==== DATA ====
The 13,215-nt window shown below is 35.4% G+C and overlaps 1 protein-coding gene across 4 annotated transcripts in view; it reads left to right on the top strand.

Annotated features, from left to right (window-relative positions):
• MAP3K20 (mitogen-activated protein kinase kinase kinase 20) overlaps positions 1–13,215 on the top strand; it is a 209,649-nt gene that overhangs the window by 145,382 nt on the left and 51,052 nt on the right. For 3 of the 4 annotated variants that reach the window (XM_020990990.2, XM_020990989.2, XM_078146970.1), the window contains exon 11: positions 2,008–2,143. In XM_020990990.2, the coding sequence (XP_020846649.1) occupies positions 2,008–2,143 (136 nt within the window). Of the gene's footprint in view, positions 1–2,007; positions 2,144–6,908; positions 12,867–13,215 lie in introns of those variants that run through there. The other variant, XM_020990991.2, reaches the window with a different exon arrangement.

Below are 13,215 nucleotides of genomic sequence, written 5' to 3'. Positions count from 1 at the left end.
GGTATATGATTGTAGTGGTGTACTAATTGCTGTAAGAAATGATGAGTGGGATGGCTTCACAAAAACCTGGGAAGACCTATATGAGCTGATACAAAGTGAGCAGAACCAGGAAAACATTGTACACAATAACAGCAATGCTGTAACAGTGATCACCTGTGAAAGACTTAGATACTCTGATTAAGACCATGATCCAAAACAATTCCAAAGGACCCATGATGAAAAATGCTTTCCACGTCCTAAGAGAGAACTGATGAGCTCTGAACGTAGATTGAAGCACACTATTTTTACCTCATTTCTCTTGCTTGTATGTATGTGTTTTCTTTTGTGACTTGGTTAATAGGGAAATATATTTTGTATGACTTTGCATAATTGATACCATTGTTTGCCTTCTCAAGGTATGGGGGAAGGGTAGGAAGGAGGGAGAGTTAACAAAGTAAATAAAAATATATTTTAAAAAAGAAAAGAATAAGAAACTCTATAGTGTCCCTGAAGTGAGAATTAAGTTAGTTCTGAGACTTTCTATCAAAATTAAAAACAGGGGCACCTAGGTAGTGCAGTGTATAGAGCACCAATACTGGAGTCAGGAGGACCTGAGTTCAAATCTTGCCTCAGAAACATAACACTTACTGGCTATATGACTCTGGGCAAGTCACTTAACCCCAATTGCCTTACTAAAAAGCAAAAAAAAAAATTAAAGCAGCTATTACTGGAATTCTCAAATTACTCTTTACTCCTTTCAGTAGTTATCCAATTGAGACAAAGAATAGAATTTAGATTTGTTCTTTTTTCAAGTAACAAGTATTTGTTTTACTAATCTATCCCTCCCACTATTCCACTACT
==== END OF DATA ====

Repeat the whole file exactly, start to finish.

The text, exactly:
The 13,215-nt window shown below is 35.4% G+C and overlaps 1 protein-coding gene across 4 annotated transcripts in view; it reads left to right on the top strand.

Annotated features, from left to right (window-relative positions):
• MAP3K20 (mitogen-activated protein kinase kinase kinase 20) overlaps positions 1–13,215 on the top strand; it is a 209,649-nt gene that overhangs the window by 145,382 nt on the left and 51,052 nt on the right. For 3 of the 4 annotated variants that reach the window (XM_020990990.2, XM_020990989.2, XM_078146970.1), the window contains exon 11: positions 2,008–2,143. In XM_020990990.2, the coding sequence (XP_020846649.1) occupies positions 2,008–2,143 (136 nt within the window). Of the gene's footprint in view, positions 1–2,007; positions 2,144–6,908; positions 12,867–13,215 lie in introns of those variants that run through there. The other variant, XM_020990991.2, reaches the window with a different exon arrangement.

Below are 13,215 nucleotides of genomic sequence, written 5' to 3'. Positions count from 1 at the left end.
GGTATATGATTGTAGTGGTGTACTAATTGCTGTAAGAAATGATGAGTGGGATGGCTTCACAAAAACCTGGGAAGACCTATATGAGCTGATACAAAGTGAGCAGAACCAGGAAAACATTGTACACAATAACAGCAATGCTGTAACAGTGATCACCTGTGAAAGACTTAGATACTCTGATTAAGACCATGATCCAAAACAATTCCAAAGGACCCATGATGAAAAATGCTTTCCACGTCCTAAGAGAGAACTGATGAGCTCTGAACGTAGATTGAAGCACACTATTTTTACCTCATTTCTCTTGCTTGTATGTATGTGTTTTCTTTTGTGACTTGGTTAATAGGGAAATATATTTTGTATGACTTTGCATAATTGATACCATTGTTTGCCTTCTCAAGGTATGGGGGAAGGGTAGGAAGGAGGGAGAGTTAACAAAGTAAATAAAAATATATTTTAAAAAAGAAAAGAATAAGAAACTCTATAGTGTCCCTGAAGTGAGAATTAAGTTAGTTCTGAGACTTTCTATCAAAATTAAAAACAGGGGCACCTAGGTAGTGCAGTGTATAGAGCACCAATACTGGAGTCAGGAGGACCTGAGTTCAAATCTTGCCTCAGAAACATAACACTTACTGGCTATATGACTCTGGGCAAGTCACTTAACCCCAATTGCCTTACTAAAAAGCAAAAAAAAAAATTAAAGCAGCTATTACTGGAATTCTCAAATTACTCTTTACTCCTTTCAGTAGTTATCCAATTGAGACAAAGAATAGAATTTAGATTTGTTCTTTTTTCAAGTAACAAGTATTTGTTTTACTAATCTATCCCTCCCACTATTCCACTACT